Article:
Actually, Everybody Recognizes Oslo Failed

The challenges to peace today are different than they were thirty or even ten years ago. It’s better to focus on them rather than beating an already well-flogged horse.

The Palestinian village of Beit Sahur in July 2019. HAZEM BADER/AFP via Getty Images.

The Palestinian village of Beit Sahur in July 2019. HAZEM BADER/AFP via Getty Images.

Response
Feb. 22 2021
About the author

Michael Koplow is the policy director of the Israel Policy Forum and an analyst of Middle Eastern politics.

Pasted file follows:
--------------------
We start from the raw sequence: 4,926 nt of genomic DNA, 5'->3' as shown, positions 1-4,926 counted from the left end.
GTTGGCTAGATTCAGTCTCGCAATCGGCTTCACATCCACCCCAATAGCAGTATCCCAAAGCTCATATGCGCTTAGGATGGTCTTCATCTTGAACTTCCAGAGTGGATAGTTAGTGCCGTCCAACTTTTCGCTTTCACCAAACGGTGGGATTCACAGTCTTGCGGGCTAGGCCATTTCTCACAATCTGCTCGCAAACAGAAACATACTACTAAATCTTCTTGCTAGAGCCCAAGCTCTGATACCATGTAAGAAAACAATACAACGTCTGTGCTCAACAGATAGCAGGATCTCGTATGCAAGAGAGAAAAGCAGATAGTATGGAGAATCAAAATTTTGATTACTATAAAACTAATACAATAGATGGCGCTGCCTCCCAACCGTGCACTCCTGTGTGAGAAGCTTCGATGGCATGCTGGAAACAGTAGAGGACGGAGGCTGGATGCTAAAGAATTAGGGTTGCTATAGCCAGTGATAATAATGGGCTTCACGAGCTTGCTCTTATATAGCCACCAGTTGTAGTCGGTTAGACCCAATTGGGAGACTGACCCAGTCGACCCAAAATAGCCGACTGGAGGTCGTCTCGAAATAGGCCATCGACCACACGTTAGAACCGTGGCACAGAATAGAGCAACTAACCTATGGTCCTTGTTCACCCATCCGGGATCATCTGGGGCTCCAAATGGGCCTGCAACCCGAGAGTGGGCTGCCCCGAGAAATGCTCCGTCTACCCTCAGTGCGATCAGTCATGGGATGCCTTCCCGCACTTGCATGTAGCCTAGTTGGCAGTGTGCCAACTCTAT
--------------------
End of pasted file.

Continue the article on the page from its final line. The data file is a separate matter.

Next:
Some of Shany Mor’s indictment of the Middle East policy professionals whom he calls “the peace processors” is apt and deserved. His critique of the process that led to the 1993 Oslo Accords, and of course the agreement itself, explains why today it is hard to find unreserved defenders of Oslo, even among its original architects. Even though the unintended consequences—so harmful to Israeli civilians, and ultimately Palestinians, too—of the 1990s peace process are ripe for criticism, the mistaken assumptions that contributed to Oslo’s failures are, by now, well-trod ground.

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More about: Israel & Zionism, Israeli-Palestinian Conflict, Peace Process